Also: there's been progress in the artificial magnetosphere from by the guys & gals at CERN & LHC. Apparently their new magnet materials could be embedded in a spacecraft's hull and run at higher temps. Starting a new thread about it.

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Draggendrop    5,747

You bypass it with speed: getting to Mars in 3-4 month's vs 9-12. That's SpaceX's plan: keep the flight as short or shorter than an ISS expedition, something we have experience with. 

Also: there's been progress in the artificial magnetosphere from by the guys & gals at CERN & LHC. Apparently their new magnet materials could be embedded in a spacecraft's hull and run at higher temps. Starting a new thread about it.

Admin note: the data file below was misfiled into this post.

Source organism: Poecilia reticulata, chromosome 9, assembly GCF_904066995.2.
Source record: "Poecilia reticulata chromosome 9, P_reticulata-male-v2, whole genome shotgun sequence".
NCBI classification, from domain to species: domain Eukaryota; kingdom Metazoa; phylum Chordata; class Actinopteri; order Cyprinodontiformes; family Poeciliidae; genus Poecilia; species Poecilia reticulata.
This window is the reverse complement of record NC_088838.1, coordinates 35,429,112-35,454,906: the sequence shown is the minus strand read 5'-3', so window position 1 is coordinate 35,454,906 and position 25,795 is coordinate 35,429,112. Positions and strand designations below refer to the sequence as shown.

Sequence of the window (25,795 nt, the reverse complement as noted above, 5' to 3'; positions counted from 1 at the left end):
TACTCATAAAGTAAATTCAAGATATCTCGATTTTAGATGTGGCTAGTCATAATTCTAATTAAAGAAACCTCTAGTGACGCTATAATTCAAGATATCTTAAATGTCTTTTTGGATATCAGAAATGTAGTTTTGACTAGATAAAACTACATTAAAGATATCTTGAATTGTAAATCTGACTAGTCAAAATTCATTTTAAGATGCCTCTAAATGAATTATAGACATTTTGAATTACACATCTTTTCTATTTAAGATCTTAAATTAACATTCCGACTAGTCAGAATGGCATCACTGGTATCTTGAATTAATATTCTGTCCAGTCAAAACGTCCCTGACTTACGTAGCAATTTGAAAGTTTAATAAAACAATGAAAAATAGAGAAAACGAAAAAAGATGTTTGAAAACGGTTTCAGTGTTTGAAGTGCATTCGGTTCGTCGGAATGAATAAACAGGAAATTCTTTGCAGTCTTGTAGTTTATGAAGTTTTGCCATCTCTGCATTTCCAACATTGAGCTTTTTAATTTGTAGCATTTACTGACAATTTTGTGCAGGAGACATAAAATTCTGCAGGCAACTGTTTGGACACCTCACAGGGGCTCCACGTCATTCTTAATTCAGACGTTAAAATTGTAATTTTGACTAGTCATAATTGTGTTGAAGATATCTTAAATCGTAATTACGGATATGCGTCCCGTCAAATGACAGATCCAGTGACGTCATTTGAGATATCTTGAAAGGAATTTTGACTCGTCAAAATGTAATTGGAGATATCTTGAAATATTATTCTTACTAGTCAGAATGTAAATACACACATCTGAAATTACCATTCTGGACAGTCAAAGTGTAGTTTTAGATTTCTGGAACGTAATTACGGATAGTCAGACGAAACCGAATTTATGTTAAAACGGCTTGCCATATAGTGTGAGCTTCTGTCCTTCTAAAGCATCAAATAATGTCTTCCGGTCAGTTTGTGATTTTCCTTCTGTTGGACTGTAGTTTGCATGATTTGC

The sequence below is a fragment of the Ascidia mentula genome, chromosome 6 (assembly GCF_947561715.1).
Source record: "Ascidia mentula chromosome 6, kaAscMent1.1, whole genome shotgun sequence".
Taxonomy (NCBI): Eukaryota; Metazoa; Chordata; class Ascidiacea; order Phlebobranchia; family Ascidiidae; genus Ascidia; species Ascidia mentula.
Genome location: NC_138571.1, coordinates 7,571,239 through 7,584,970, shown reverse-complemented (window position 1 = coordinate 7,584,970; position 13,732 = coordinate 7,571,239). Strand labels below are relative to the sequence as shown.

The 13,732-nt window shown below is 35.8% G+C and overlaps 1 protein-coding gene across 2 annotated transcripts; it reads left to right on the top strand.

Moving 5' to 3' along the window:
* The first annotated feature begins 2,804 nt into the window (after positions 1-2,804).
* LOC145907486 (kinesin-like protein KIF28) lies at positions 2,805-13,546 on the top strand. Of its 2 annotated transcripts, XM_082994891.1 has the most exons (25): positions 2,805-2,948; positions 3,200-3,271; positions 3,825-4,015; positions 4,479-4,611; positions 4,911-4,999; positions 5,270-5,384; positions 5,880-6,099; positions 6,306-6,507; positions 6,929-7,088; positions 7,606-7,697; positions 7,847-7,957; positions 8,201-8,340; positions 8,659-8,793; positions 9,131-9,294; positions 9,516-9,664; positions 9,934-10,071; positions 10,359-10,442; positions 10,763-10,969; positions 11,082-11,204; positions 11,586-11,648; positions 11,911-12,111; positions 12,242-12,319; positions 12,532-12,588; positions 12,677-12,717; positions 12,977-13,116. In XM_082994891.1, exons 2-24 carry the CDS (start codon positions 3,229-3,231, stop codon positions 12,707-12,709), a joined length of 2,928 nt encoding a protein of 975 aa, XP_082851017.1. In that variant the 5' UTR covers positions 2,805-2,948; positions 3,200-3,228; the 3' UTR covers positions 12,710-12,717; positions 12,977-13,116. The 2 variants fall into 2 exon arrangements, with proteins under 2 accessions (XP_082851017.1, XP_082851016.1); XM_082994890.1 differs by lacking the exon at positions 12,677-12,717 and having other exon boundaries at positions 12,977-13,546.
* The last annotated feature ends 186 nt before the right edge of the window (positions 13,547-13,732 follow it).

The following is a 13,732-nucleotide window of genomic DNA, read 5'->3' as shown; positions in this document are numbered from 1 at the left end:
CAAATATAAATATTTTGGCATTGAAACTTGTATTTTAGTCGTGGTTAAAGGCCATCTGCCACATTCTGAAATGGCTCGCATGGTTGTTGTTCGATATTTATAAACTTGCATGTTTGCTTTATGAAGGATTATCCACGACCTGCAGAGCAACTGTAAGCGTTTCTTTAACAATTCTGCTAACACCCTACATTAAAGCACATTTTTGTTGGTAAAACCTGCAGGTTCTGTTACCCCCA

True, but symptoms are beginning to be problematic at 4 to 6 month's and compound from there for longer stays, especially for bone density, internal organ placement/shaping, blood pumping differentials and skin thickness. Even being on Mars, the gravity is 38% that of Earth...better, but long term problems still present for very extended stays. I also assume the 3-4 months is when Mars is in direct route due to Mars 687 day orbit.....or use very fast ships to get to furthest distance in that time. 4 months out, 4 months there and rotation back in 4 months for 12 month exposure...otherwise a gravity ring in orbit would be a rehab station with indefinite stay time in space. I am a little pessimistic with all the new idea's since we need something concrete in a decade, and I am reasonably sure nothing of "a game changer" will be available by then. We have over 20 years of space testing and we have not really improved the medical issues with weightlessness, in fact, we are still being surprised by issues cropping up. Just personal opinion, but I feel that astronauts will have to endure hardships that we could fix right now with available technology and still work on the issues of weightlessness. I assume with natural progression, things will forge ahead as is, and in a couple of decades, after medical issues come front and center, a re-evaluation of gravity rings will be forefront. Don't mind me, it's just one instance where scifi writers have hit the nail on the head and some tend not to notice.....Cheers....